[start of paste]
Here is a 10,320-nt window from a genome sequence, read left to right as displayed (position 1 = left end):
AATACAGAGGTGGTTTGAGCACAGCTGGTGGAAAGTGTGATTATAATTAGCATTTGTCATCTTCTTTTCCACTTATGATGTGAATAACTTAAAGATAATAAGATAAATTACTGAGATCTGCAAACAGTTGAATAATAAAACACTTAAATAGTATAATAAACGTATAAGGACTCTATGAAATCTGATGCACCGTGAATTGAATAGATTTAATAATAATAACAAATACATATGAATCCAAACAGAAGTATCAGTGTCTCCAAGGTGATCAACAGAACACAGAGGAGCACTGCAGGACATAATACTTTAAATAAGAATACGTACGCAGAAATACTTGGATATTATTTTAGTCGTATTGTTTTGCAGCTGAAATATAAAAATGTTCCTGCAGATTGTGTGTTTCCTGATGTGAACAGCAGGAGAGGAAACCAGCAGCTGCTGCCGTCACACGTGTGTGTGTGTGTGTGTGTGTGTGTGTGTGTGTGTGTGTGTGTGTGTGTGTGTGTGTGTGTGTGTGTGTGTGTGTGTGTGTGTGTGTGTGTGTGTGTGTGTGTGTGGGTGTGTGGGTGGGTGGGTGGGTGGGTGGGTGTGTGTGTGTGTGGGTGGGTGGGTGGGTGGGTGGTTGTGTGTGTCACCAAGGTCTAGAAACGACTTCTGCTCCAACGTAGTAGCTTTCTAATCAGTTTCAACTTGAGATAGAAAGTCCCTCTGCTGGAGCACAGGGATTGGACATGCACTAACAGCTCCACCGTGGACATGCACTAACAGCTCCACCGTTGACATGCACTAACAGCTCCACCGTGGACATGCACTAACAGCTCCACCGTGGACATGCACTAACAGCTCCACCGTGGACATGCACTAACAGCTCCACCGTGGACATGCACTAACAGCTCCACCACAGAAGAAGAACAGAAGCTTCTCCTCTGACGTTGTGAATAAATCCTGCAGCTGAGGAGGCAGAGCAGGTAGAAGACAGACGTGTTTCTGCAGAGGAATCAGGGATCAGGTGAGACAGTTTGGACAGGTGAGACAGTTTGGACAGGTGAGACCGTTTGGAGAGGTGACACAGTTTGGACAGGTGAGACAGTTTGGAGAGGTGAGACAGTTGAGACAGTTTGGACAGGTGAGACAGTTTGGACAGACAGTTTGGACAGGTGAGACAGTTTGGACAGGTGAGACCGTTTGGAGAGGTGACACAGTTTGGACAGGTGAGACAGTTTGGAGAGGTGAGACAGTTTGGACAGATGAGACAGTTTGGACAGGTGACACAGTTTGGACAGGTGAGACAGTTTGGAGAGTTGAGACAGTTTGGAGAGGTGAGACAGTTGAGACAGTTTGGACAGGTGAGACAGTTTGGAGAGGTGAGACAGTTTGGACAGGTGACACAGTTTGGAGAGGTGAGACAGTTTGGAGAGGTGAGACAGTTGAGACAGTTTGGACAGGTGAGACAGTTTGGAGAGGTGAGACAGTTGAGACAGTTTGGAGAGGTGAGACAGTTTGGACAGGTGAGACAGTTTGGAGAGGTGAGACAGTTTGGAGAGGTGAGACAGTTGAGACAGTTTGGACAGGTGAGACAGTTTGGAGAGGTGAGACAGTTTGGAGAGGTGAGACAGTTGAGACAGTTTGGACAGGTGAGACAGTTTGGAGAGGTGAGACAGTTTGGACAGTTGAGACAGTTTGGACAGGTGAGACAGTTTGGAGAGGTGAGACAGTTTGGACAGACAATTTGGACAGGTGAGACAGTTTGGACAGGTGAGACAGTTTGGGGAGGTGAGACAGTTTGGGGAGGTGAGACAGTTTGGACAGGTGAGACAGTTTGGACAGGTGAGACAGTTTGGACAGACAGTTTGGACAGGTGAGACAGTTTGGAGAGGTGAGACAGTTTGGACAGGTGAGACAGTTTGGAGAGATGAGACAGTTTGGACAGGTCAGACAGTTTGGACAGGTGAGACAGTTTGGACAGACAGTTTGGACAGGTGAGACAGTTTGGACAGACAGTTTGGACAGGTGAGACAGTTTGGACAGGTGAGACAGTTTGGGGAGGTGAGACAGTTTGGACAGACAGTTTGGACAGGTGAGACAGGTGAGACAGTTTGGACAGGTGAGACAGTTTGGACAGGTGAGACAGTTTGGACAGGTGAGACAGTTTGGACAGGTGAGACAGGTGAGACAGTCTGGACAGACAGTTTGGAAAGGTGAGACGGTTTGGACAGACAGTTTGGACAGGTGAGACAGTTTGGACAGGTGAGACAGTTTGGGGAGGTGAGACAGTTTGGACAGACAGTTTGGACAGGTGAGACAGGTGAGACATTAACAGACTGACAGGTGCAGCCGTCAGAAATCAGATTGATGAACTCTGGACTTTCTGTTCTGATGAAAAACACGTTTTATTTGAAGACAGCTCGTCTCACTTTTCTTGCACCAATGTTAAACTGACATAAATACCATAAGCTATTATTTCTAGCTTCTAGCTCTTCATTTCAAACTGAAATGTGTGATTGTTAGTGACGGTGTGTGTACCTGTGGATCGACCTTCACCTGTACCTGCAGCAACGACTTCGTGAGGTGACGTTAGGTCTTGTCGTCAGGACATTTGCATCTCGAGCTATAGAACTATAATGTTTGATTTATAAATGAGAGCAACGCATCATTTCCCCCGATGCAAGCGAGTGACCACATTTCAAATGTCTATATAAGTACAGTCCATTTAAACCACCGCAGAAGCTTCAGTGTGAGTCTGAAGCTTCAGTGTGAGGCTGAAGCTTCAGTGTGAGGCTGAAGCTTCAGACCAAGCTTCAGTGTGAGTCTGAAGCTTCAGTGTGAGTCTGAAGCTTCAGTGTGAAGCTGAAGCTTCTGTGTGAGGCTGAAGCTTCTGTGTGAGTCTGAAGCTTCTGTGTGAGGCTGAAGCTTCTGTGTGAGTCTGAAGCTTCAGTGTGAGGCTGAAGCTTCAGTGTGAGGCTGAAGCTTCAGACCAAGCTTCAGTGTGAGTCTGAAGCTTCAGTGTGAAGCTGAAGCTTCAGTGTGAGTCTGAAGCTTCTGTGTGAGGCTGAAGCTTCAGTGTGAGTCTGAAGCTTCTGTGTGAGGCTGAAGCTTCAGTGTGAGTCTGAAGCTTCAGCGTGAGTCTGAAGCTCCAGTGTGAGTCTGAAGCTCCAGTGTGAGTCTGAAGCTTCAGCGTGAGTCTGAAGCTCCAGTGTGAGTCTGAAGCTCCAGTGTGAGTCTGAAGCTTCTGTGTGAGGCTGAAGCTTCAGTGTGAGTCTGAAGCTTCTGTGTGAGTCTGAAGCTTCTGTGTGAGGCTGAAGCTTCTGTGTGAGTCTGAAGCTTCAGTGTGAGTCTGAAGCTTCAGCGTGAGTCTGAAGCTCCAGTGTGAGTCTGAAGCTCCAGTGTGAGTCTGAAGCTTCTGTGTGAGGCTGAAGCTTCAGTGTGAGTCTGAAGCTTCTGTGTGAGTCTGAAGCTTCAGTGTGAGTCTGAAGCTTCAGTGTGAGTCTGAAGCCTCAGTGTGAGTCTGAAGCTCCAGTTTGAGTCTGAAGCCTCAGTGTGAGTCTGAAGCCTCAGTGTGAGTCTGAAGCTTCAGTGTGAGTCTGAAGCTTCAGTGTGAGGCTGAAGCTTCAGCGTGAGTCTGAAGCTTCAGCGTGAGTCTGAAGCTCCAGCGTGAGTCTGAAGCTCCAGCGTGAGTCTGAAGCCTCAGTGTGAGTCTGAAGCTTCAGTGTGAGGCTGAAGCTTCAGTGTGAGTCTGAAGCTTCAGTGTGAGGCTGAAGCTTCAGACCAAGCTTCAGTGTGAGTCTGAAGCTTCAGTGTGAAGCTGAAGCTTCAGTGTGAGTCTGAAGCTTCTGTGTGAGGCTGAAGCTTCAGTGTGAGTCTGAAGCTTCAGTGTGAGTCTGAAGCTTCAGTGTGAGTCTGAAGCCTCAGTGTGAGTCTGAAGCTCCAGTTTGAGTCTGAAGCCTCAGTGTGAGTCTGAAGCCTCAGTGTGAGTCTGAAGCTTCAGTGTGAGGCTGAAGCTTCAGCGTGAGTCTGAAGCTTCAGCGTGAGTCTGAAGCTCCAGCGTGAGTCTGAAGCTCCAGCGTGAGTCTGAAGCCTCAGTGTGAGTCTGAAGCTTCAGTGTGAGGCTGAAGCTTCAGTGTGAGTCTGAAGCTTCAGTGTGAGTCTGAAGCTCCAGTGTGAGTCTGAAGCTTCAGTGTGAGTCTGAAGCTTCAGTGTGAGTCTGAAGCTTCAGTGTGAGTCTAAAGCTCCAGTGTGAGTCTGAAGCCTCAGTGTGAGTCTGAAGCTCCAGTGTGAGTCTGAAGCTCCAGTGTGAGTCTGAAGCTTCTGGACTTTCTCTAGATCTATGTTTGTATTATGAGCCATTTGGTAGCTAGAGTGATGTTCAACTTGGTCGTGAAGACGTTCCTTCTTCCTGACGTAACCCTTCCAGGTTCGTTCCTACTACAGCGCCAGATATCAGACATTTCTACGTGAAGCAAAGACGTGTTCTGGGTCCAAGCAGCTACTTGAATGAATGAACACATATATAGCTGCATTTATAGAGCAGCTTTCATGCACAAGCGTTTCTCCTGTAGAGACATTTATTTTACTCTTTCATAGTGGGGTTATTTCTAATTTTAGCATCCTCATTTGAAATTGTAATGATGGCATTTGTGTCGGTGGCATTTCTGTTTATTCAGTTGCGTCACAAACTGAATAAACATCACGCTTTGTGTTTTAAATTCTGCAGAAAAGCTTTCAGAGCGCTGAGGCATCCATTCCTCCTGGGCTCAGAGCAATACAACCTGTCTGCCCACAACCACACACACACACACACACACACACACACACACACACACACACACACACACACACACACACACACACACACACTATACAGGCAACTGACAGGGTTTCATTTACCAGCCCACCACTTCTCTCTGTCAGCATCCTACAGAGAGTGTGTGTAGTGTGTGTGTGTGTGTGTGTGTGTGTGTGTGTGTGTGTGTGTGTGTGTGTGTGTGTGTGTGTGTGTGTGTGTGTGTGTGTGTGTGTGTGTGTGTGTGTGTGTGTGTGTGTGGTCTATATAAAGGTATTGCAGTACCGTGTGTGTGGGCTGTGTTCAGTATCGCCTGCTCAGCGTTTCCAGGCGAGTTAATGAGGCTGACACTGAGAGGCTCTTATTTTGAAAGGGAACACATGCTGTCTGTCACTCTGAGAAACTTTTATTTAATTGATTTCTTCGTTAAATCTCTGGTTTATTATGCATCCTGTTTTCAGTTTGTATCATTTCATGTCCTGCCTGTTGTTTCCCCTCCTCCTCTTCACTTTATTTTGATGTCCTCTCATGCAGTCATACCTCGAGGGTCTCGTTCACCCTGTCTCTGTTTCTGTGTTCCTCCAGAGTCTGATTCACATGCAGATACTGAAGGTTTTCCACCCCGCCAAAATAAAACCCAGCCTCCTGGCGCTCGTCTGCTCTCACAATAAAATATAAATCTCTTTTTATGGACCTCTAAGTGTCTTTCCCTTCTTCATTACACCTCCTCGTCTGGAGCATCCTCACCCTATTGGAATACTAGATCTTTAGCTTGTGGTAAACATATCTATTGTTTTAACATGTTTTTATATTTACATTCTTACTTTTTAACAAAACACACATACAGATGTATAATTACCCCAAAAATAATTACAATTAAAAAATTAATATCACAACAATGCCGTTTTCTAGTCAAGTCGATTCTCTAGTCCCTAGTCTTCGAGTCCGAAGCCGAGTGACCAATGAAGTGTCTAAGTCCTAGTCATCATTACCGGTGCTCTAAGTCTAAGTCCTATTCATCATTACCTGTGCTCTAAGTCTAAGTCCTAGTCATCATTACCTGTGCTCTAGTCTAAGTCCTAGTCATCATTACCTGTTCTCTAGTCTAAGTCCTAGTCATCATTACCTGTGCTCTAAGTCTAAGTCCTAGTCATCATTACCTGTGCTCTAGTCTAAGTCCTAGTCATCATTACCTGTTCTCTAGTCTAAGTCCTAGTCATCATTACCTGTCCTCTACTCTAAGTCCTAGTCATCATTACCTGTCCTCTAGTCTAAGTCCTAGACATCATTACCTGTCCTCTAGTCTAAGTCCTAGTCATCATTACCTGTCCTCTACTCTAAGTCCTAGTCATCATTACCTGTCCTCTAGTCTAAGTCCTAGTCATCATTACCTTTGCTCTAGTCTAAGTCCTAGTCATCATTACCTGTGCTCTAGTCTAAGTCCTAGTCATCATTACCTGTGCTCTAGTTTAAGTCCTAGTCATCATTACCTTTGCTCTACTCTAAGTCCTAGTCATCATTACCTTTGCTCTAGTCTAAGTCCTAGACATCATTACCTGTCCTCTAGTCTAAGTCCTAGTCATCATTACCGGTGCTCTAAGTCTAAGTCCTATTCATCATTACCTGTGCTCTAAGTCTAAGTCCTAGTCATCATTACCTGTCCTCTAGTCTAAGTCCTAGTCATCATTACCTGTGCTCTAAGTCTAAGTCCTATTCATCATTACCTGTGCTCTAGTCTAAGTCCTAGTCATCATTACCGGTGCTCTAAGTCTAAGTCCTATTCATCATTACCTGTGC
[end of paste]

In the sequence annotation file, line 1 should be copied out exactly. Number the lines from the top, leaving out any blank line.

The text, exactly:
Here is a 10,320-nt window from a genome sequence, read left to right as displayed (position 1 = left end):